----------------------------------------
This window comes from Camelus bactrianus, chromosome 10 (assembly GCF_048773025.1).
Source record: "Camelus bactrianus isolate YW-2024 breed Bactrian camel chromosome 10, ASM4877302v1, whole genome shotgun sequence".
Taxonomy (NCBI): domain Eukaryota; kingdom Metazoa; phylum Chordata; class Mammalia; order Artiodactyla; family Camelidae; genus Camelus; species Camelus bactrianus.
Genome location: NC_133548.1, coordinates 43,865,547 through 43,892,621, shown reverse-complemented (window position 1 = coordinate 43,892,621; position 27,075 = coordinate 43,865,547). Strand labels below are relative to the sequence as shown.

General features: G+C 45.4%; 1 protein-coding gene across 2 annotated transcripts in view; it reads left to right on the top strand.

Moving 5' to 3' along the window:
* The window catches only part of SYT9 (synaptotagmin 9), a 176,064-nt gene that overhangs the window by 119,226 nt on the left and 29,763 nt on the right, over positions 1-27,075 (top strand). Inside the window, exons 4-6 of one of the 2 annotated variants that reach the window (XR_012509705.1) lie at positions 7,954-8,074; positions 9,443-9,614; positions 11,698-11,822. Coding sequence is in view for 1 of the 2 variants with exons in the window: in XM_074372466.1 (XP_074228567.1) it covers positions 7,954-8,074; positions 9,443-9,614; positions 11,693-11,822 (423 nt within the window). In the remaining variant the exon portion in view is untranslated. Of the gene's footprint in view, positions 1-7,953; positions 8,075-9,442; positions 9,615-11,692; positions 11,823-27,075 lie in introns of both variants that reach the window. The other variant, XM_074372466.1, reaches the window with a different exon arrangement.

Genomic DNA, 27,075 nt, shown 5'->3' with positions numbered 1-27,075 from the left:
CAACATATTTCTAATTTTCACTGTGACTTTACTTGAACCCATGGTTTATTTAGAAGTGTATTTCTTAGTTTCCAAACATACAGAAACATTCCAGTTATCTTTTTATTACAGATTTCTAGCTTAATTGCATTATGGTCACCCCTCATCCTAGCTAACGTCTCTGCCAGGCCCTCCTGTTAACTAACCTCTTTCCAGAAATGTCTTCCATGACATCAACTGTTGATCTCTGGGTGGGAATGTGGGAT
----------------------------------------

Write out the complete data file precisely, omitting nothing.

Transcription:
This window comes from Camelus bactrianus, chromosome 10 (assembly GCF_048773025.1).
Source record: "Camelus bactrianus isolate YW-2024 breed Bactrian camel chromosome 10, ASM4877302v1, whole genome shotgun sequence".
Taxonomy (NCBI): domain Eukaryota; kingdom Metazoa; phylum Chordata; class Mammalia; order Artiodactyla; family Camelidae; genus Camelus; species Camelus bactrianus.
Genome location: NC_133548.1, coordinates 43,865,547 through 43,892,621, shown reverse-complemented (window position 1 = coordinate 43,892,621; position 27,075 = coordinate 43,865,547). Strand labels below are relative to the sequence as shown.

General features: G+C 45.4%; 1 protein-coding gene across 2 annotated transcripts in view; it reads left to right on the top strand.

Moving 5' to 3' along the window:
* The window catches only part of SYT9 (synaptotagmin 9), a 176,064-nt gene that overhangs the window by 119,226 nt on the left and 29,763 nt on the right, over positions 1-27,075 (top strand). Inside the window, exons 4-6 of one of the 2 annotated variants that reach the window (XR_012509705.1) lie at positions 7,954-8,074; positions 9,443-9,614; positions 11,698-11,822. Coding sequence is in view for 1 of the 2 variants with exons in the window: in XM_074372466.1 (XP_074228567.1) it covers positions 7,954-8,074; positions 9,443-9,614; positions 11,693-11,822 (423 nt within the window). In the remaining variant the exon portion in view is untranslated. Of the gene's footprint in view, positions 1-7,953; positions 8,075-9,442; positions 9,615-11,692; positions 11,823-27,075 lie in introns of both variants that reach the window. The other variant, XM_074372466.1, reaches the window with a different exon arrangement.

Genomic DNA, 27,075 nt, shown 5'->3' with positions numbered 1-27,075 from the left:
CAACATATTTCTAATTTTCACTGTGACTTTACTTGAACCCATGGTTTATTTAGAAGTGTATTTCTTAGTTTCCAAACATACAGAAACATTCCAGTTATCTTTTTATTACAGATTTCTAGCTTAATTGCATTATGGTCACCCCTCATCCTAGCTAACGTCTCTGCCAGGCCCTCCTGTTAACTAACCTCTTTCCAGAAATGTCTTCCATGACATCAACTGTTGATCTCTGGGTGGGAATGTGGGAT